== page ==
The thing with casual sexytime with a bud is that sometimes one person starts to develop feelings while the other does not. We humans can’t help it, especially if the makeout object is hot/sexy/nice/cool and you have a good time with them. That’s how people end up liking each other, right? Then there’s that whole theory about oxytocin, which is a chemical that is released when people kiss, have sex, give birth, and even just look into their DOG’S EYES (now I understand why I have such strong feelings when I look into the big ol’ eyeballs of Mr. Shankly). That chemical increases bonding and empathy, so it supposedly makes people want to trust others more and/or get close to them. Again, the true effects of oxytocin are still vastly unknown, and even though this “powerful drug” might be released after a hot makeout sesh, that doesn’t mean it’s going to be all Love Potion No. 9 and you’ll get dicknatized. Still it’s a fun thing to think about. OUR BODIES AND BRAINS ARE AS MYSTERIOUS AS OUTER SPACE!
But enough of that scientific tawk. Let’s just go back to what you should do. I have personally taken the risk of losing a friendship for casual hookups a few times me’self. Most of the time, the *fun* ended up putting a lot of strain on my friendships—sometimes destroying them—while other times it was totally fine. People are diverse and every situation is different, you know? If you decide to get together, I think the best thing to do is to always be open and honest with each other and yourselves. Being respectful of the situation and having good communication can help retain your friendship, no matter what happens.
So I guess what I’m saying is think about it, and make sure you’re not risking anything you don’t want to. If you feel like you’re in the clear, go for it! And have fun! —Marie
I’m really into sketch comedy, and I want to be on Saturday Night Live when I grow up. Whenever I tell people what I want to do, they say seem skeptical. I know I can do it, but sometimes I get nervous that I won’t be able to get there. Any advice? —J.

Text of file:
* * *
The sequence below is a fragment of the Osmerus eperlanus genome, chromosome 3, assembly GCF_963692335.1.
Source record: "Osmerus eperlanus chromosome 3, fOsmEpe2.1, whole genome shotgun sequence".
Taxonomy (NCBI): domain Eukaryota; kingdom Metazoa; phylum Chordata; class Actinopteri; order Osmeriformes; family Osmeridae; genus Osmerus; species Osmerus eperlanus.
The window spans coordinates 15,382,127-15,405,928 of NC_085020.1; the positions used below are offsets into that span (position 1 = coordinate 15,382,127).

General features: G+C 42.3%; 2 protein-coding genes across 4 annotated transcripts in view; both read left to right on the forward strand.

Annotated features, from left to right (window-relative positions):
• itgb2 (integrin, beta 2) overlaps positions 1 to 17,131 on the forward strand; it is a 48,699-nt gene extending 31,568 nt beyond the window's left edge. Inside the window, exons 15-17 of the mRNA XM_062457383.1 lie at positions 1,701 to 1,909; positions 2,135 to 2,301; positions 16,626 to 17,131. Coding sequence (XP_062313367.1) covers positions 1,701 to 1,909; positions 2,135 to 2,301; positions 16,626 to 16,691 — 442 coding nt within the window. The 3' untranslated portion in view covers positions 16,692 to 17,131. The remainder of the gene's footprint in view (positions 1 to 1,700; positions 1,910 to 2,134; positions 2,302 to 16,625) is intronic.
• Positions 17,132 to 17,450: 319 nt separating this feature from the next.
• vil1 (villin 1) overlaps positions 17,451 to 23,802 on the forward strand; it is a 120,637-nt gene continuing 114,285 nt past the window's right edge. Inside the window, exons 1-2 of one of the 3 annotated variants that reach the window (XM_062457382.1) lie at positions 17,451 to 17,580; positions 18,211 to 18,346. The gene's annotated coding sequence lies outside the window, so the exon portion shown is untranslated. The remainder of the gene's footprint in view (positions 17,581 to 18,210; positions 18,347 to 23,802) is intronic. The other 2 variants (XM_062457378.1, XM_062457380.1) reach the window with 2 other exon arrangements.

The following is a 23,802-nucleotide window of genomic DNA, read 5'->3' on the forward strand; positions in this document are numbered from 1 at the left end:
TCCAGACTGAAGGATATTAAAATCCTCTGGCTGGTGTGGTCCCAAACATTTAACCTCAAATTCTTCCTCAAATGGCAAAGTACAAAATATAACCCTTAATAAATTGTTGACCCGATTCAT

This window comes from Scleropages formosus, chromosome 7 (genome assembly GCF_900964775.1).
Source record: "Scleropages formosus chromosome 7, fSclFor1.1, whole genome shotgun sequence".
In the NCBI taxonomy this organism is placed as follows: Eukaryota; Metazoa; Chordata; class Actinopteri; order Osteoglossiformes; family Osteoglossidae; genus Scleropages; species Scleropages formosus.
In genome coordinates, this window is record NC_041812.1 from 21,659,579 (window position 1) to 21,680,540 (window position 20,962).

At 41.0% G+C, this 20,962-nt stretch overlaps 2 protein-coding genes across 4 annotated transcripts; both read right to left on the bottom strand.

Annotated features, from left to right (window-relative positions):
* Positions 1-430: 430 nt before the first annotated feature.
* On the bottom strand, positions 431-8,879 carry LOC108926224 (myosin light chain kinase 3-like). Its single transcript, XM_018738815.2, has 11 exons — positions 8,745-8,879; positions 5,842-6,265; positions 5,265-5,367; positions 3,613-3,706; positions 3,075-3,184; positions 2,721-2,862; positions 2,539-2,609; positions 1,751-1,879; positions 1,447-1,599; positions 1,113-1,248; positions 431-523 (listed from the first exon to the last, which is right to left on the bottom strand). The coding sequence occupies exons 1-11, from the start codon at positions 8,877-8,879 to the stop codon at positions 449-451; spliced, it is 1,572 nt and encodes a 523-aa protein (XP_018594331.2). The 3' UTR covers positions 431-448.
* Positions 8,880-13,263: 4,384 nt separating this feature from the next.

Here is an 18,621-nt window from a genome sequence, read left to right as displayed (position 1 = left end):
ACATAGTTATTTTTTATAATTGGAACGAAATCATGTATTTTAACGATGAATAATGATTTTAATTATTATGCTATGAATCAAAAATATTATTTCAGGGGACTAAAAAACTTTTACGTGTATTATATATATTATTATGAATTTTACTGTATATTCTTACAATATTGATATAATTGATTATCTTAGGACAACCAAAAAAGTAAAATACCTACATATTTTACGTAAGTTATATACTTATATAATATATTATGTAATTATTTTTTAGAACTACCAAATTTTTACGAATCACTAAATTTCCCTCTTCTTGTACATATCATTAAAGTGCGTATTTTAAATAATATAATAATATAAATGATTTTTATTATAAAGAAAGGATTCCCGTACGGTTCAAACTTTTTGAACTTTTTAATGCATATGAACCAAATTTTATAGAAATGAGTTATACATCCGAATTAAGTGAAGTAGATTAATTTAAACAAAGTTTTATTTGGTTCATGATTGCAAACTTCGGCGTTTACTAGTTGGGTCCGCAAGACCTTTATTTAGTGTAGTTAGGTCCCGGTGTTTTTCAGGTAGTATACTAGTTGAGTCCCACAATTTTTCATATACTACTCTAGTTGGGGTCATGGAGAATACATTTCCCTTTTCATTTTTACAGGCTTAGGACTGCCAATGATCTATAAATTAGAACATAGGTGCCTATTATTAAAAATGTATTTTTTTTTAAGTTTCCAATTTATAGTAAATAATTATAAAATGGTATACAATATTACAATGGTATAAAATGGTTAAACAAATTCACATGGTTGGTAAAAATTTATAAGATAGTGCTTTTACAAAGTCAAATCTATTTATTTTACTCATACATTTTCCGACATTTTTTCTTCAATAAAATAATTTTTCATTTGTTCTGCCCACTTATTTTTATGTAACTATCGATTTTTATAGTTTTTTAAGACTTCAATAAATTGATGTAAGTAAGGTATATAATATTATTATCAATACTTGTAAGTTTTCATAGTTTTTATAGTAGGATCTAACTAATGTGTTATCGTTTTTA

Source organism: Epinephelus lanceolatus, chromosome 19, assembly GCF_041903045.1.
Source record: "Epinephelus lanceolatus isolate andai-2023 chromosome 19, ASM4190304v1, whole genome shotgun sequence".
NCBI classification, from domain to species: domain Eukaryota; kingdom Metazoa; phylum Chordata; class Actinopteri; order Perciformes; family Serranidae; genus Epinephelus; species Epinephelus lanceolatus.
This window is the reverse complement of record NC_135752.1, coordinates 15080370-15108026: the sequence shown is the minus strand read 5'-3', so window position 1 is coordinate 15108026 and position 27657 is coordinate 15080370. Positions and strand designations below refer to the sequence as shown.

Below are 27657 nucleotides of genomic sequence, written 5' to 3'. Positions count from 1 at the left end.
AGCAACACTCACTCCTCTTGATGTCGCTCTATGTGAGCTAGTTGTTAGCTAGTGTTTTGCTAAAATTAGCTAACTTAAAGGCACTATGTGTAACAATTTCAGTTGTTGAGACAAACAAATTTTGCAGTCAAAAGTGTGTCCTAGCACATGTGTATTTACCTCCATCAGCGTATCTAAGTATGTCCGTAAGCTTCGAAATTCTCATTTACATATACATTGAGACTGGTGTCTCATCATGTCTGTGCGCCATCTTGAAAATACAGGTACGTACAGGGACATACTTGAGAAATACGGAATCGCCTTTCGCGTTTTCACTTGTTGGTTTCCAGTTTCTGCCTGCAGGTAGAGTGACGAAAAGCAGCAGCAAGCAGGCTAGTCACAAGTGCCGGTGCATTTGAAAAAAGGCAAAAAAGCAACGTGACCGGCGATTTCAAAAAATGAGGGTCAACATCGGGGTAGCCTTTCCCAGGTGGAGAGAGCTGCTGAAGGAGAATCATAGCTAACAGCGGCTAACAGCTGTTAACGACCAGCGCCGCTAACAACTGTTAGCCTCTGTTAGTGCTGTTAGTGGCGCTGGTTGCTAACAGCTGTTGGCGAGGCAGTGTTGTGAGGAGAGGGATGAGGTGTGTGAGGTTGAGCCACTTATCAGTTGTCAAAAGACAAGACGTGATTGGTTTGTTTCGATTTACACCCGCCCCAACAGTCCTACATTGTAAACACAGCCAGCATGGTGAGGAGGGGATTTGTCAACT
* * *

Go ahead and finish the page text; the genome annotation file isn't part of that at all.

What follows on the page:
There are two separate issues here. The first being how to deal with skepticism, and perhaps condescension, regarding your dream profession; and the second being your own apprehension about whether your dream will come true. Unfortunately, the two often go hand in hand.
For the first issue, there is not much of a solution. Any plans to enter entertainment—especially comedy—will be met with the “really?” response from your peers. It makes sense—unlike the law or medicine or aerospace, there’s not a set way to climb the humor ladder. But there is an upside: other people’s questioning will keep you constantly questioning. Questioning if it’s worth it, if you’re good enough, if you’re not good enough but fuck it you’re trying anyways. There’s nothing wrong with any of those questions—and questioning is LIGHTYEARS away from doubting. I’m a comedian, and I’m constantly asking myself, “Is this good? Am I happy with it?” I question my work, but never do I doubt myself.
And that’s where the second issue comes in. As far as I can tell, the fear of never succeeding is one everyone, everywhere deals with. You’re NEVER going to know if you’ve made the right choice. It’s a good idea to have a safety net. I know this is what your doubters tell you, but I don’t doubt you, and I still think it’s a good idea. Make sure you have a way to make money to support your passion, until the day when you can make money from your passion. And if you really are passionate about the craft, and happy just being a part of comedy, “success” will never be a worry. Just doing it = success, you know?
All of this skepticism and worrying is a good reminder that what you want to do is HARD. Like, REALLY hard. You’re allowed to have setbacks, or feel down about how it’s all working out. And even though I think other people’s skepticism can be valuable, don’t let it drown you. Calmly inform the doubters that yes, this is what you want to do, and that you know it won’t be easy, but you’re gonna make it happen. Anyone helpful will respect that, and anyone else will eat their words when you have your own “Best of…” SNL compilation. Because the most important thing to remember is this: Fuck them, girl. Follow your dreams. Every kiss begins with a “’kay.” —Shelby
My parents have always been interested in me working out. Like, very interested. When I quit volleyball my dad was ALL over me; when I got my driver’s license they made a deal with me to work out with them three times a week. They’re always slipping into conversations that I need to work out, or that it’s healthy to work out often. I understand that they just want me to be healthy, but all it does is make me obsess over my weight and hate myself for failing in their eyes. After all, if my parents can’t even accept me at my weight, who will? I’m too scared to admit how much I hate myself and ask them to stop. What should I do? —Halle
Parents often work under the assumption that they’re doing the right thing. They usually have good intentions, but their methods of execution can sometimes lead to the direct opposite result that they were hoping for. The fact that you said that you hate yourself twice in your letter makes it pretty clear that your parents’ methods aren’t helpful at all, and are actually harming your self-esteem and self-worth.